Wired To Eat For All The Wrong Reasons

How Neuroscience Can Help with Food Cravings

Posted May 13, 2015

Wagner Cesar Munhoz/Flickr
Source: Wagner Cesar Munhoz/Flickr

I've invited Sharie Spironhi to do a guest blog this week. I met Sharie two years ago in "The Message of You Workshop" in NYC.  It was there she discovered her message -- how Neuroscience can help us find happiness. Cut to -- her new book  “Why We Are Wired to Worry and How Neuroscience Will Help You Fix It.” (Available on Amazon). Enjoy!

So you walk past the snack room at the office and see a delicious piece of chocolate cake that a deviant co-worker brought in to share. At first you walk away, proudly reminding yourself of the steady diet path you have been on. However, only 45 minutes later you're suddenly overcome with the urge to have a piece of that delicious…whatever. Why now? Did you change your mind or your diet goal? Did you decide to self-sabotage? This is the type of psychological gymnastics one does to find an answer, assuming it will help fight the urge. But as you search for clues it feels more and more like a no-win situation, and your frustration grows. 

Neuroscience tells us these urges have little to do with craving food and controlling our appetite, and more to do with another type of craving, “comfort.” A wonderful feeling, comfort is the result of serotonin, a neurotransmitter in your brain that rewards you with security, confidence, and pleasure. Serotonin is our “well-being” drug. It evolved to tell us that our needs have been met —  when we eat something we love, go on a shopping spree, feel adored by others, receive a compliment, or believe we are superior to others. You could say that Hollywood is the epitome of a serotonin junkie.

When you feel a craving for something sweet or salty, don’t reach for the diet pep-talk. Instead ask yourself how you're feeling in that moment — are you less confident, less secure, less capable, or less important? I found while writing my last book that several times a day I craved some sort of comfort food, stuff I don’t even keep in the house, like cookies, cake, and ice cream. I quickly realized this happened anytime I was struggling with my writing. If I kept at it, once I completed a page, my confidence came back and the urge dissipated immediately.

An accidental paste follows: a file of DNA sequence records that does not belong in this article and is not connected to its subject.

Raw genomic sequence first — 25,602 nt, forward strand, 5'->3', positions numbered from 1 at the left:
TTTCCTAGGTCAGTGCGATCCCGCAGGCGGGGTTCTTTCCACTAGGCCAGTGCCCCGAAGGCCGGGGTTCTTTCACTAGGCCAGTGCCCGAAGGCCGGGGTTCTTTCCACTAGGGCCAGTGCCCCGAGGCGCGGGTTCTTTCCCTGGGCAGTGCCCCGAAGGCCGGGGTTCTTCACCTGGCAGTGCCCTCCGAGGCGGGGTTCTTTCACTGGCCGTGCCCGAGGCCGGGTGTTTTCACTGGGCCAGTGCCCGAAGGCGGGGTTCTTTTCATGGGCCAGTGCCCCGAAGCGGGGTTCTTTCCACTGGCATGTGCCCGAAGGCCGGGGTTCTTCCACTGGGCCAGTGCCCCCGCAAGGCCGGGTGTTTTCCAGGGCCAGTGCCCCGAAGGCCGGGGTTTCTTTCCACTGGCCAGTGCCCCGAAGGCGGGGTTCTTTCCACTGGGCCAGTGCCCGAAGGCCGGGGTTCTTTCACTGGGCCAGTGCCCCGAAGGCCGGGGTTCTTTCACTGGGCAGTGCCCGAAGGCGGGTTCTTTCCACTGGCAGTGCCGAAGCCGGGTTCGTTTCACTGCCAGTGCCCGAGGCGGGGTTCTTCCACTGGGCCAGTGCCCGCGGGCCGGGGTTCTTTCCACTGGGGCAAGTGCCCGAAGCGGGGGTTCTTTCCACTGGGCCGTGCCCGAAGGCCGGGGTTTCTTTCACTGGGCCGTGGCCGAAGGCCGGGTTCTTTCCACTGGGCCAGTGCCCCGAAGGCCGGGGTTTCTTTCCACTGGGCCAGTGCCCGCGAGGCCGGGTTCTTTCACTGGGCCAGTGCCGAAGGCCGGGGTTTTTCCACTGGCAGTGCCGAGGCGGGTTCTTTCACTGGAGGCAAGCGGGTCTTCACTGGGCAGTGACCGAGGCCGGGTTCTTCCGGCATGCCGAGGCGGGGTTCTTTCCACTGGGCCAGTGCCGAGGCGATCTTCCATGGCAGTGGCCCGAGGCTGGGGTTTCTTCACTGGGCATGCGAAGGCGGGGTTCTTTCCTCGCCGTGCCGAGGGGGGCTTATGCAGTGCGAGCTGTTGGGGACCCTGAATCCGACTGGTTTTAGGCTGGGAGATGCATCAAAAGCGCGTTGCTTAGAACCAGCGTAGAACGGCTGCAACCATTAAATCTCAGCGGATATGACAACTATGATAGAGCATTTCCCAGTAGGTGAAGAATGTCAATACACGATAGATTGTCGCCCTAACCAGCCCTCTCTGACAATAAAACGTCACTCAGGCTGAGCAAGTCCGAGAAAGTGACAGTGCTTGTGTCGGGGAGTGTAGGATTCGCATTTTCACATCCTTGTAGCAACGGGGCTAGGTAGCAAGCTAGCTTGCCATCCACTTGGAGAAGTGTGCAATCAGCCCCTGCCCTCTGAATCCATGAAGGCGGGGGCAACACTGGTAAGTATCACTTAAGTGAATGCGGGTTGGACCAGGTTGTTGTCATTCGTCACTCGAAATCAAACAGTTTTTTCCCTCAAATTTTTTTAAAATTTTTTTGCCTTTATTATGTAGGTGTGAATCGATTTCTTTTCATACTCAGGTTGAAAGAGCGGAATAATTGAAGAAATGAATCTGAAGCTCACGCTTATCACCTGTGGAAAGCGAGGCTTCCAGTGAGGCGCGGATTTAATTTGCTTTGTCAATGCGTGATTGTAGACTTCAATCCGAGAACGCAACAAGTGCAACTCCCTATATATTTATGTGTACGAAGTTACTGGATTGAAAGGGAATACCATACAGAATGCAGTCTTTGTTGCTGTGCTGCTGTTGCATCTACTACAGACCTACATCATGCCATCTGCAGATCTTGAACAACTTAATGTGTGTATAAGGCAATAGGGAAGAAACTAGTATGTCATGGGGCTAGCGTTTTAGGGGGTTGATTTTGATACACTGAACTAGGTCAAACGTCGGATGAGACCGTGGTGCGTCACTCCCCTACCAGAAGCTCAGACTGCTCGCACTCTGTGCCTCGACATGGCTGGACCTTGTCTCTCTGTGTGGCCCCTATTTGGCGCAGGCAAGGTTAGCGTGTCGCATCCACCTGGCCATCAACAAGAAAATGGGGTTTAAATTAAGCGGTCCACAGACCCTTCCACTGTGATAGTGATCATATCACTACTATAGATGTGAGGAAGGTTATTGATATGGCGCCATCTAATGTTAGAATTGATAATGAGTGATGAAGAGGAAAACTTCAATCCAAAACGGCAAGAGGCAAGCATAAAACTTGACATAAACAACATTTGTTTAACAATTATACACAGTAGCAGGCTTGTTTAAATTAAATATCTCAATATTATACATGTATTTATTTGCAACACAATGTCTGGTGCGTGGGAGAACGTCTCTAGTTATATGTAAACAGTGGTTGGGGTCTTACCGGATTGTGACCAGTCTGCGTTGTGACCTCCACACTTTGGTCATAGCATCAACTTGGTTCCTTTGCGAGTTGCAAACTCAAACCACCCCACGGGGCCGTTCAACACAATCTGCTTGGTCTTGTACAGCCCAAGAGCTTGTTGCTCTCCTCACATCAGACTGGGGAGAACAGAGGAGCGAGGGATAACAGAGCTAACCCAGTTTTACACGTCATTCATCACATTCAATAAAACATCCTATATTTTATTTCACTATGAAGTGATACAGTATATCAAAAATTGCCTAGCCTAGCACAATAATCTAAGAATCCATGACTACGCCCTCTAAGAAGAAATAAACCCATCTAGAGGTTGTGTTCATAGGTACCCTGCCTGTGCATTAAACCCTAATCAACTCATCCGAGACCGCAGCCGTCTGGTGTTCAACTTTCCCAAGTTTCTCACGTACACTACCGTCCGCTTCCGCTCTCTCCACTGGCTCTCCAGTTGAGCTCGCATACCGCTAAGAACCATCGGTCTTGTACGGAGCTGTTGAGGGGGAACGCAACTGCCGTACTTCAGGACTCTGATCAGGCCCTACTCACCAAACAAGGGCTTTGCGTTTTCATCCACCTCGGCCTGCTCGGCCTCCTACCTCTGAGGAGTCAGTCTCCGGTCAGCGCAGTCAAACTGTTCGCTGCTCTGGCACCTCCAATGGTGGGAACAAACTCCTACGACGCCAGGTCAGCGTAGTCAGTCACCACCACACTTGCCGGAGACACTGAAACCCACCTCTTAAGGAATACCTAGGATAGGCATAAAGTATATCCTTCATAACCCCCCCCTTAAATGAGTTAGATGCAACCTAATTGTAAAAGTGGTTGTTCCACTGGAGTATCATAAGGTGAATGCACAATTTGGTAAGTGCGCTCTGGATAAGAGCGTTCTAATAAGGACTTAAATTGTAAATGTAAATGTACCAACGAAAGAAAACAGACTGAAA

You must learn to pay attention to what's happening in your subconscious in order to catch the negative feeling surfacing. The culprit is usually some type of negative emotion born from beliefs and perspectives you have about yourself that have NO factual basis.

Without this understanding, you are doomed to give in to the urge to raise your serotonin level in various unhealthy ways — eating something you shouldn’t, being a know-it-all, bragging, making a joke at someone else’s expense, or in the long term, relentlessly chasing illusive admiration, wealth, and fame. 

Here are three things to help you when you feel like you have become possessed by the pastry demon:

1. After identifying the negative emotion, find something from your past, present, or future that you feel really good about — bringing to mind praise, a successful accomplishment, or a skill you are proud of will release the serotonin you are craving. I don’t just mean briefly recall it, but rather sit and relive it until you feel a smile come across your face and the urge will be gone. 

2. Accomplish a task on your to-do list — find a closet or drawer to clean out, help someone... even another co-worker. Do anything that makes you feel like you matter or made progress.

3. Use the trick of illusion (which your brain is great at). Close your eyes, take a deep breath and exhale slowly, then imagine taking a bite or sip of whatever snack you are craving. Take your time to taste it, feel the texture, smell it, then swallow. Believe it or not, that wonderful brain of yours will feel a sense of satisfaction. Your brain does NOT know the difference between real or imagined so it’s as happy with the illusion as it is with the actual experience. 

Sharie Spironhi is a public speaker, educator, counselor, trainer, author, and artist.  Through proven techniques based on neuroscience, she can help you rewire your brain for happiness and discover more about yourself.  Sharie is available for workshops, readings, one-on-one sessions, and speaking engagements. Contact Info: http://www.shariespironhi.com